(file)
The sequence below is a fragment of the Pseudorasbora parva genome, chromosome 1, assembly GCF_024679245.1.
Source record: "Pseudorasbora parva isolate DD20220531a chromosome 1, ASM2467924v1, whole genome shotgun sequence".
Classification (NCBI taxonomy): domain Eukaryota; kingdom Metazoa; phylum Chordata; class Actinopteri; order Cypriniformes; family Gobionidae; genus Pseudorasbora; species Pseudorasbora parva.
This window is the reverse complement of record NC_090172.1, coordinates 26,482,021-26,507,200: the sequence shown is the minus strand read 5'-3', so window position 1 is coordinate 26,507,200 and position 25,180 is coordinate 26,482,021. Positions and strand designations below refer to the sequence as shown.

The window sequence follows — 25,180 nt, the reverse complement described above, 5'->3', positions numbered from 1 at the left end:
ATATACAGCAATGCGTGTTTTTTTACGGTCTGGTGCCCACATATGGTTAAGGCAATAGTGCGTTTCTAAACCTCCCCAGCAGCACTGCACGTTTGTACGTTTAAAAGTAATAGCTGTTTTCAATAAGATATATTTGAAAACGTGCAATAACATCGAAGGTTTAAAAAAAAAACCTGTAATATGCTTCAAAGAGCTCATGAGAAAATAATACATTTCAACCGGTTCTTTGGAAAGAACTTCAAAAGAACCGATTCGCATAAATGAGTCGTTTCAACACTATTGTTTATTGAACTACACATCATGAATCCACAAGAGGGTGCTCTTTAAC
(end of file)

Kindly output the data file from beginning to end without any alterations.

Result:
The sequence below is a fragment of the Pseudorasbora parva genome, chromosome 1, assembly GCF_024679245.1.
Source record: "Pseudorasbora parva isolate DD20220531a chromosome 1, ASM2467924v1, whole genome shotgun sequence".
Classification (NCBI taxonomy): domain Eukaryota; kingdom Metazoa; phylum Chordata; class Actinopteri; order Cypriniformes; family Gobionidae; genus Pseudorasbora; species Pseudorasbora parva.
This window is the reverse complement of record NC_090172.1, coordinates 26,482,021-26,507,200: the sequence shown is the minus strand read 5'-3', so window position 1 is coordinate 26,507,200 and position 25,180 is coordinate 26,482,021. Positions and strand designations below refer to the sequence as shown.

The window sequence follows — 25,180 nt, the reverse complement described above, 5'->3', positions numbered from 1 at the left end:
ATATACAGCAATGCGTGTTTTTTTACGGTCTGGTGCCCACATATGGTTAAGGCAATAGTGCGTTTCTAAACCTCCCCAGCAGCACTGCACGTTTGTACGTTTAAAAGTAATAGCTGTTTTCAATAAGATATATTTGAAAACGTGCAATAACATCGAAGGTTTAAAAAAAAAACCTGTAATATGCTTCAAAGAGCTCATGAGAAAATAATACATTTCAACCGGTTCTTTGGAAAGAACTTCAAAAGAACCGATTCGCATAAATGAGTCGTTTCAACACTATTGTTTATTGAACTACACATCATGAATCCACAAGAGGGTGCTCTTTAAC